22. See, e.g., Alan Greenspan, speech at Credit Union National Association 2004 Governmental Affairs Conference, Washington, DC, February 23, 2004, though, after forcefully pointing out that those who had taken out variable-rate mortgages did much better than those who had taken out fixed-rate mortgages, he did issue some warnings that things could have turned out differently, i.e., that there was still risk.
23. Dean Baker and Travis McArthur have estimated that the difference between the interest rates at which too-big-to-fail banks can raise capital and the rate smaller banks have access to increased from 0.29 percentage points—where it had been for about seven years before the crisis—to 0.78 percentage points in a matter of months after the bailouts. This, they argue, shows that markets recognized that too-big-to-fail banks had become “official government policy,” and implied “a government subsidy of $34.1 billion a year to the 18 bank holding companies with more than $100 billion in assets in the first quarter of 2009.” Baker and McArthur, “The Value of the ‘Too Big to Fail’ Big Bank Subsidy,” Center for Economic and Policy Research, September 2009, available at http://www.cepr.net/documents/publications/too-big-to-fail-2009-09.pdf (accessed March 5, 2012). In January 2010 Obama discussed the possibility of imposing a tax to offset this advantage. He didn’t pursue this, in face of the opposition from the banks (and perhaps even those within the administration).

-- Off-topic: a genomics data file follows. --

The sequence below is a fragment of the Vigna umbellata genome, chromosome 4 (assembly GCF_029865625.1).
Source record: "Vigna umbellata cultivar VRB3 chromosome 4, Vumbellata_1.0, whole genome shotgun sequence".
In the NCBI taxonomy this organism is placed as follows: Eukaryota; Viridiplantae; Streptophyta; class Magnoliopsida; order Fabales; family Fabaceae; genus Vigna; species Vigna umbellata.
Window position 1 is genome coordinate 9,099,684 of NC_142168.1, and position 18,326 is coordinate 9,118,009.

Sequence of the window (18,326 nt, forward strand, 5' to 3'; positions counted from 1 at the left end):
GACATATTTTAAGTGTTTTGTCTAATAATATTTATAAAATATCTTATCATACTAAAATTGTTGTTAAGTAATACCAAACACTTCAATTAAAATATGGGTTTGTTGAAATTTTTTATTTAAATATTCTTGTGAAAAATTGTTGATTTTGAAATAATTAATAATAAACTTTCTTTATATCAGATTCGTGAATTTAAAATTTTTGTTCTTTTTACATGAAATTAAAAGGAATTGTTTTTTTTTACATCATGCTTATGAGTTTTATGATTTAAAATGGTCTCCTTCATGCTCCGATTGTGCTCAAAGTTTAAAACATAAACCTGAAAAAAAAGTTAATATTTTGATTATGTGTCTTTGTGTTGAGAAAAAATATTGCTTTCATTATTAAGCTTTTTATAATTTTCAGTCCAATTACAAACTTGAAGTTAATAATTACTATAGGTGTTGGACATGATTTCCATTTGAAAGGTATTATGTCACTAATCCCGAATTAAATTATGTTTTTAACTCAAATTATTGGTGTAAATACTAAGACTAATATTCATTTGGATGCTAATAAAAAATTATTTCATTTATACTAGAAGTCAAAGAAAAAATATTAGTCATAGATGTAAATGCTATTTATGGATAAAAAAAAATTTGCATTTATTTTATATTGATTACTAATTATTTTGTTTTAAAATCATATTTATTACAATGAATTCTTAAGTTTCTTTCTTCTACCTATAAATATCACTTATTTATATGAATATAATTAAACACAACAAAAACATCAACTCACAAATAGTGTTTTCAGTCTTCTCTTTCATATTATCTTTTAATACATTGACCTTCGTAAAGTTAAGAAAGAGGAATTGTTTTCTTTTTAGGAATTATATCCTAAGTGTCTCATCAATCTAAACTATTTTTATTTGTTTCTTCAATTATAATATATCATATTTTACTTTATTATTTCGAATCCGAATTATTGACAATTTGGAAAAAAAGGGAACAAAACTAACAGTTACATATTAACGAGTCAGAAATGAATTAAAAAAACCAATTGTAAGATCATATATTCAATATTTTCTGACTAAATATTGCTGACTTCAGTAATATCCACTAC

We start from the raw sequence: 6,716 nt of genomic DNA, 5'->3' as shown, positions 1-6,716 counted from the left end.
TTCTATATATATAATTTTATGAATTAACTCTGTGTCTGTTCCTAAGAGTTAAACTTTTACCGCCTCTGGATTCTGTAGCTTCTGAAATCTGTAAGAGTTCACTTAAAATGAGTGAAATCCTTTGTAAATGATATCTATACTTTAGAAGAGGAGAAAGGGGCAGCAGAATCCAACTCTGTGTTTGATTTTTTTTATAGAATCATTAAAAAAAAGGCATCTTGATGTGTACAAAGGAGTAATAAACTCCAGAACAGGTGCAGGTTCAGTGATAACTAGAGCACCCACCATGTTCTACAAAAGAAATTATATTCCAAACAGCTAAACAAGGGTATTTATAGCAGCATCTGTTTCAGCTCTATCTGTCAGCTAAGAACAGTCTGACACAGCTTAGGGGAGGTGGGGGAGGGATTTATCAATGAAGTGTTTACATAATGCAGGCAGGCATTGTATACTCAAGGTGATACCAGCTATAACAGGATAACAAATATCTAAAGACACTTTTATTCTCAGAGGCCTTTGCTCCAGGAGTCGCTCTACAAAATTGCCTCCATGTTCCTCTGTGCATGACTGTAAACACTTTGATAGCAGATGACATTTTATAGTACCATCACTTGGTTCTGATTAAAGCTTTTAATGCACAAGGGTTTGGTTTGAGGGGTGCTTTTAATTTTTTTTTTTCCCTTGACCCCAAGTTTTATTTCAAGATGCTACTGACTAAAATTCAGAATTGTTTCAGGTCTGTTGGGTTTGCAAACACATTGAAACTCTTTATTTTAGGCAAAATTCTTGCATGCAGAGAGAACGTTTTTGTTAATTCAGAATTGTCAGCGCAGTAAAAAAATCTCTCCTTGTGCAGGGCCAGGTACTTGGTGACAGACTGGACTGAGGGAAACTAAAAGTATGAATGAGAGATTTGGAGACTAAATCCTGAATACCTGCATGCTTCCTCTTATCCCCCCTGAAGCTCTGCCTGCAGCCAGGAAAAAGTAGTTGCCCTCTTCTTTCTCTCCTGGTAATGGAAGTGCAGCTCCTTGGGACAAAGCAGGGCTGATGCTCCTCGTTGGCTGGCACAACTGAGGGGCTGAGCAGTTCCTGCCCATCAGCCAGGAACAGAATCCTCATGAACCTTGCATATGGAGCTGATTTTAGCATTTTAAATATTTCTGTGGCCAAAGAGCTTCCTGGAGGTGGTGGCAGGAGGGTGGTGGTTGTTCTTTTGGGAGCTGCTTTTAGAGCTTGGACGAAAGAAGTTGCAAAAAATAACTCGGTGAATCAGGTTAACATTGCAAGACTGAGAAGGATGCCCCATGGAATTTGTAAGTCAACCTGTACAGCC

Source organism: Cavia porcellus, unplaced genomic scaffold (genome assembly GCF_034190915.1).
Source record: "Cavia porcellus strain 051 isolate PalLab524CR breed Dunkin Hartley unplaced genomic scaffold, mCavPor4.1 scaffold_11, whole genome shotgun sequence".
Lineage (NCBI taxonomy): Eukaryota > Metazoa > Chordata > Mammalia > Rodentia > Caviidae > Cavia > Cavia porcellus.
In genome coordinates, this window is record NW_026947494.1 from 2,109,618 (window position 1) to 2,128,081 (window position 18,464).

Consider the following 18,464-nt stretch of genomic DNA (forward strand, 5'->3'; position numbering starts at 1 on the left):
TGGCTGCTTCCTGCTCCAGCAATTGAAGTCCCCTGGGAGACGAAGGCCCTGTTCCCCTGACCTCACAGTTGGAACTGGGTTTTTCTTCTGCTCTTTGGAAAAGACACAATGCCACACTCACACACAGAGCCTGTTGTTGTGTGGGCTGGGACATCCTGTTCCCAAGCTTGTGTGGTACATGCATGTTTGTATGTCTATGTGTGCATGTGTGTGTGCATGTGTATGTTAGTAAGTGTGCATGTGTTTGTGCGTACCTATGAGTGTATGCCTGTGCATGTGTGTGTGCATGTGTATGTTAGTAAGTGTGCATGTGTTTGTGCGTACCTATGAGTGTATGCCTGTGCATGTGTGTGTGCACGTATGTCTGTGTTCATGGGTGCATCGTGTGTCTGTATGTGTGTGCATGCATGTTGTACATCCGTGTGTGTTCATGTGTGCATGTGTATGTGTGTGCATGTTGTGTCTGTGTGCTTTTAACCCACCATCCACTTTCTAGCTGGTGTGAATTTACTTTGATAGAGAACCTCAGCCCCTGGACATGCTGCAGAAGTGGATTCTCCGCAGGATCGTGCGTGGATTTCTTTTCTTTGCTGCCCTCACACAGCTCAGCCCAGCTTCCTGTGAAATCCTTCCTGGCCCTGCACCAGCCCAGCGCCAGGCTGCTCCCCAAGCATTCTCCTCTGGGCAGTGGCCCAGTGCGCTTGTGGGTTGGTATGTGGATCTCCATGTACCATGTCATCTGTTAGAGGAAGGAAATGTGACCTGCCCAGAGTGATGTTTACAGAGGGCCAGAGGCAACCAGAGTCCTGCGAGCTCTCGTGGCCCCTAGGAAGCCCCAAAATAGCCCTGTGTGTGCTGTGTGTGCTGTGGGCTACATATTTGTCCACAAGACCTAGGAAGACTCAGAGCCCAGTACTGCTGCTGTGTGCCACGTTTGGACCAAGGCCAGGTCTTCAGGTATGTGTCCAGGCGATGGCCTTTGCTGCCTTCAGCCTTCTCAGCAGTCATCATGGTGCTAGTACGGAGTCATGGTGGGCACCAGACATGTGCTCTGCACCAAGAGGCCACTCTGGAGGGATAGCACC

24. There is a huge literature on the subject discussed in this section. My own views are set out in a lecture in memory of one of the great economists of the twentieth century, and the (first) Nobel Prize winner in economics, Jan Tinbergen, delivered at the Central Bank of Netherlands, “Central Banking in a Democratic Society,” De Economist 146, no. 2 (July 1998): 199–226, esp. 28. See also Alex Cukierman, Central Bank Strategy, Credibility, and Independence (Cambridge: MIT Press, 1992); and J. Furman, “Central Bank Independence, Indexing, and the Macroeconomy,” unpublished 1997 manuscript.
25. See chapter 3 for more details.
26. Edward M. Gramlich not only anticipated the bubble and its breaking but also argued forcefully that something should be done to avoid the foreclosures. The Fed did nothing on either front. See his book Subprime Mortgages: America’s Latest Boom and Bust (Washington, DC: Urban Institute, 2007).
27. This was a position that was clearly political and consistent with his known ideological views. See chapter 8 for a discussion of the specious arguments that were put forward in defense of his position.
28. The 2010 Dodd-Frank regulatory reform bill made some improvements in governance.
29. “Remarks by Governor Ben S. Bernanke,” October 2004, available at http://www.federalreserve.gov/boarddocs/speeches/2004/200410072/default.htm.